Today's News

  • Holden Beach Causeway beautification survey results

    About twice as many people came to the September meeting about a possible Holden Beach Causeway beautification project.

    Forty-one property owners and patrons came in September, while 23 came in November, said Kirstie Dixon, a planner with the Brunswick County Planning Department.

    Planners came back in November with results of a survey filled out by audience members in September.

    Highlights of those results announced Thursday night were:

    • 81 percent agreed with the planning department’s time frame and priorities.

  • Schools to return $470,000 to state

    BOLIVIA—Because of revenue shortfalls across the state, public school systems will have to revert $117 million to the state budget. Almost half a million dollars of that will come from Brunswick County Schools’ budget.

  • Holden Beach residents reject causeway improvement plan

    Thanks, but no thanks.

    Not now.

    Seven of nine Holden Beach Causeway property owners voted not to proceed with the Brunswick County Planning Department creating a plan for the causeway beautification project and applying for a state grant to begin funding the improvements.

    County planning director Leslie Bell then thanked the audience for coming to the meeting Thursday night in the Sharon United Methodist Church Fellowship Hall and said, “It can’t be successful without your support.”

  • Surviving tough times the topic of free small business center seminar

    Small business owners looking for advice on surviving the economy are the target audience for the first “Business Success in Tough Times” seminar set for 7:30 a.m. Dec. 9 at Brunswick Community College

    BCC will be the site of the first of 58 such seminars statewide sponsored by the Small Business Center (SBC) Network the Small Business Technical Development Centers.

    The free seminar will include a panel discussion and question-and-answer session on financial control, operational decision-making, cutting costs, commercial lending and marketing.

  • Parks and recreation master plan under way, public input meeting set

    Plans for the future of Brunswick County’s parks and other recreation facilities are under way, and the parks and recreation department is seeking public input on what those facilities should include.

    Jim Pryor, the county’s parks and recreation director, recently solicited Nashville-based Lose and Associates to complete a comprehensive master plan for the county’s parks and recreation facilities.

    “It is a long-range planning document, and it’s really our working blueprint of the future system,” Pryor explained.

  • Family members, friends remember victims lost to crimes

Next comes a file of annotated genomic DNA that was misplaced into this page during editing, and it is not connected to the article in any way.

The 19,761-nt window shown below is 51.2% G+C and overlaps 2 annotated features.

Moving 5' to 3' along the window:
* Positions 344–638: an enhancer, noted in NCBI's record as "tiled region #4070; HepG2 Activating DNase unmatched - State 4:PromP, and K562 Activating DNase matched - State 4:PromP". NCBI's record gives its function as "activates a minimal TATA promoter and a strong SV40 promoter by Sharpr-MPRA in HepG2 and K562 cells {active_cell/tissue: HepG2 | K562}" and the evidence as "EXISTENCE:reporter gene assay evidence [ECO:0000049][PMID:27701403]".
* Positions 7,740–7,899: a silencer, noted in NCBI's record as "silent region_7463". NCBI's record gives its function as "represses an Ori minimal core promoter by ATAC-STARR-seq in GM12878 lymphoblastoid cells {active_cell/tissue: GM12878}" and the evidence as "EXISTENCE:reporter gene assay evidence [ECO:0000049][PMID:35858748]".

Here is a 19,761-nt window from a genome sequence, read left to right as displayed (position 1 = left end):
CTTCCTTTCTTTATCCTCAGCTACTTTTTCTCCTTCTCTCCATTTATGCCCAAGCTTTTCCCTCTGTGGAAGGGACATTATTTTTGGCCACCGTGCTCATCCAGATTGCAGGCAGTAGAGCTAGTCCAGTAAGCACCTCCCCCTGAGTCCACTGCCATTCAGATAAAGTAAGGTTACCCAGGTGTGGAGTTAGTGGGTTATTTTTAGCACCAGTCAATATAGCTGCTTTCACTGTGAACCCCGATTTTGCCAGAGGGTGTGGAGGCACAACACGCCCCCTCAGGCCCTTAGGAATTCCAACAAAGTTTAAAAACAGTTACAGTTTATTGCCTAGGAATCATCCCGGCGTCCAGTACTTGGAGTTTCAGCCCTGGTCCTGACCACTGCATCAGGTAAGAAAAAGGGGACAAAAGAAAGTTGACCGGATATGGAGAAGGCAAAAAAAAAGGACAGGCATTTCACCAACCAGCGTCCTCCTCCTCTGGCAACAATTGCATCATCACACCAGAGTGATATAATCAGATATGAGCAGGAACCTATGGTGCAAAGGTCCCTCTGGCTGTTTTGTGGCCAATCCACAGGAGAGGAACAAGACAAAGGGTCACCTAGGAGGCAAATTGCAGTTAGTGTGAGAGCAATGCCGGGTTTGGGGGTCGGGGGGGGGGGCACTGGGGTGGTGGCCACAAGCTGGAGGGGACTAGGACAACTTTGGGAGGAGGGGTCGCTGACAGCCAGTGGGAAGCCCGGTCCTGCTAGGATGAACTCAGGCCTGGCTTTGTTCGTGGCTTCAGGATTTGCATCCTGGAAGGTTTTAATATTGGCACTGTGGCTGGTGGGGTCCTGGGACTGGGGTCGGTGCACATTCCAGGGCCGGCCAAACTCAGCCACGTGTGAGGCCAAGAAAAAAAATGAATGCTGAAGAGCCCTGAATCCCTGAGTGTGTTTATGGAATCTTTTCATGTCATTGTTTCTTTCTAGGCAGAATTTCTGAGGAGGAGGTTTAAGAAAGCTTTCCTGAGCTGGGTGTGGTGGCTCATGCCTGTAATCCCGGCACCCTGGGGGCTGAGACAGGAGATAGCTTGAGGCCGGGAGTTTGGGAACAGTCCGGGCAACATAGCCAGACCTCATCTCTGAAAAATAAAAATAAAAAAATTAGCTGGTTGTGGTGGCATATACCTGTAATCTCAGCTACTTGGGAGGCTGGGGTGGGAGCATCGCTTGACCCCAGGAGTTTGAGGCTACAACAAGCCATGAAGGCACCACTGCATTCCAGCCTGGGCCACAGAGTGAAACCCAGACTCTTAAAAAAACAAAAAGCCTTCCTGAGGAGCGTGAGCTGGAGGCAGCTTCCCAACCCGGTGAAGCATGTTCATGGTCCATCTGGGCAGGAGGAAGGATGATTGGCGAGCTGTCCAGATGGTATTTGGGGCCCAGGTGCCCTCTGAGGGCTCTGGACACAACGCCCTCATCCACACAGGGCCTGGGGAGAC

LELAND—As 114 names were somberly read aloud, those left behind came forward to light a candle in memory of their loved ones lost to murder, drunk driving or domestic violence.

    More than 320 people attended the 13th Annual Candlelight Memorial Service Honoring Victims of Crime, hosted by victims’ advocacy group Justice for Citizens at the First Baptist Church in Leland on Friday evening.

  • Tips to make your Thanksgiving turkey leftovers work for you

    So now what? Thanksgiving has come and went and you are still left with a ton of food, and by now the thought of eating another turkey sandwich doesn’t sound too appealing.

    So what are you going to do with all those leftovers?

    You bought and prepared a 22-pound turkey (you have no idea why), and 21 pounds are still left.

    The cranberry salad was barely touched. You made some sort of fruit salad with apples that you forgot to serve in all the commotion. The mashed potatoes—what were you thinking?

  • CPS investigators see the value of foster parents

    As a child protective services investigator for the Brunswick County Department of Social Services, Sarah Lesley understands the need for good foster parents.

    They provide an invaluable resource to children in abuse and neglect situations—a safe place.

    Lesley said she’d like to see more people become foster parents so the department is not always relying on the same families.

  • A table set for seven

    The elegantly set tables, with the empty chairs waiting to be filled, the food ready to be served, remain in my memory whenever Thanksgiving nears.

    One of my earliest memories is of a trip our family made to visit Mom’s relatives “on the farm,” as we called it. The trip was about 90 minutes, but to the four of us with little wiggle room in the back seat of the car, it might as well have been 90 hours. To pass the time, we engaged in the spur-of-the-moment sport of elbow jabbing. (Another brother, the baby of the family, slept up front on Mom’s lap.)

  • Cougars get set for third round of 2-AA playoffs

    After a thrilling 27-20 victory Friday night over the Orange Panthers in the second round of the Class 2-AA playoffs, the South Brunswick Cougars will play Marshville Forest Hills (10-3) this Friday.

    “Overall the kids did a great job,” an ecstatic Gordon Walters said Saturday. “Can you believe we are 10-2? The kids really follow the game plan.”